Viewing the lots, it becomes obvious though that Williams had quite a diverse collection. The watches span the gamut from complications and independents to sports and casual.
Here is a sampling of the watches in the auction.
Lot 117: Doxa Seaconqueror Sharkhunter
A black PVD-coated stainless steel diver’s watch, the Doxa Sharkhunter is water resistant to a depth of 5,000 feet (1,500 meters) and thus includes a helium escape valve.
This is a serious diver’s watch, and Doxa, though a brand with quite a rich history in dive watches, is really only known to those with some watch knowledge these days. The auction estimate of $150-$300 is very humane.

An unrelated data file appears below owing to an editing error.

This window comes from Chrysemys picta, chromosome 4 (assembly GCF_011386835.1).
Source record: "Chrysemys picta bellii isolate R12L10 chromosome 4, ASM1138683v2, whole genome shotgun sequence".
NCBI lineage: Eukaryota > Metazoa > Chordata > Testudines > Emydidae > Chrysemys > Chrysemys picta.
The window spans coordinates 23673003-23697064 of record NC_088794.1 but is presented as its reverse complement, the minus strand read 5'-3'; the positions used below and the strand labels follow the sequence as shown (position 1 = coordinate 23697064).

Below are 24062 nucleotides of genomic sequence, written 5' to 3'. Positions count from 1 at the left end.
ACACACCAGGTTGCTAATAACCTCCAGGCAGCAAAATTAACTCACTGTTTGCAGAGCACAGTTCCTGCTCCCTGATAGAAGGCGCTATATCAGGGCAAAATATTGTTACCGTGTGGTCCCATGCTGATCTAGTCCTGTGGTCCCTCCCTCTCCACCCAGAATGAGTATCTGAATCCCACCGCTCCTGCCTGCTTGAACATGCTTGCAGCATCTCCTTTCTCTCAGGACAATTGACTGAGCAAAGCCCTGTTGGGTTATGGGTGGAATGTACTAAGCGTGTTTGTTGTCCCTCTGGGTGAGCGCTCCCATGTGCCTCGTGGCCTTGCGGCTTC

Quick Facts Doxa Seaconqueror Sharkhunter
Case: 45 x 15 mm, black PVD-coated stainless steel, helium escape valve
Movement: automatic Caliber ETA 2892
Functions: hours, minutes, seconds; date
Limitation number: 52/5,000
Year of manufacture: approx. 2004
Auction estimate: $150-$300
Lot 119: Ikepod Hemipode Chronograph
The original series of Ikepod watches was designed by world-renowned Australian designer Marc Newson. This Hemipode Chronograph is one of those original watches, and I think Williams may have been drawn to the watch because of its interesting case shape and dial color.
Martin Green explains what he finds so attractive about the original Megapode in Ikepod Megapode: Marc Newson’s Smartest Watch (And Perhaps My Smartest Rolex Trade).
Quick Facts Ikepod Hemipode Chronograph
Case: 44 x 18 mm, stainless steel
Movement: automatic ETA 2892 with Dubois Dépraz 4500 chronograph module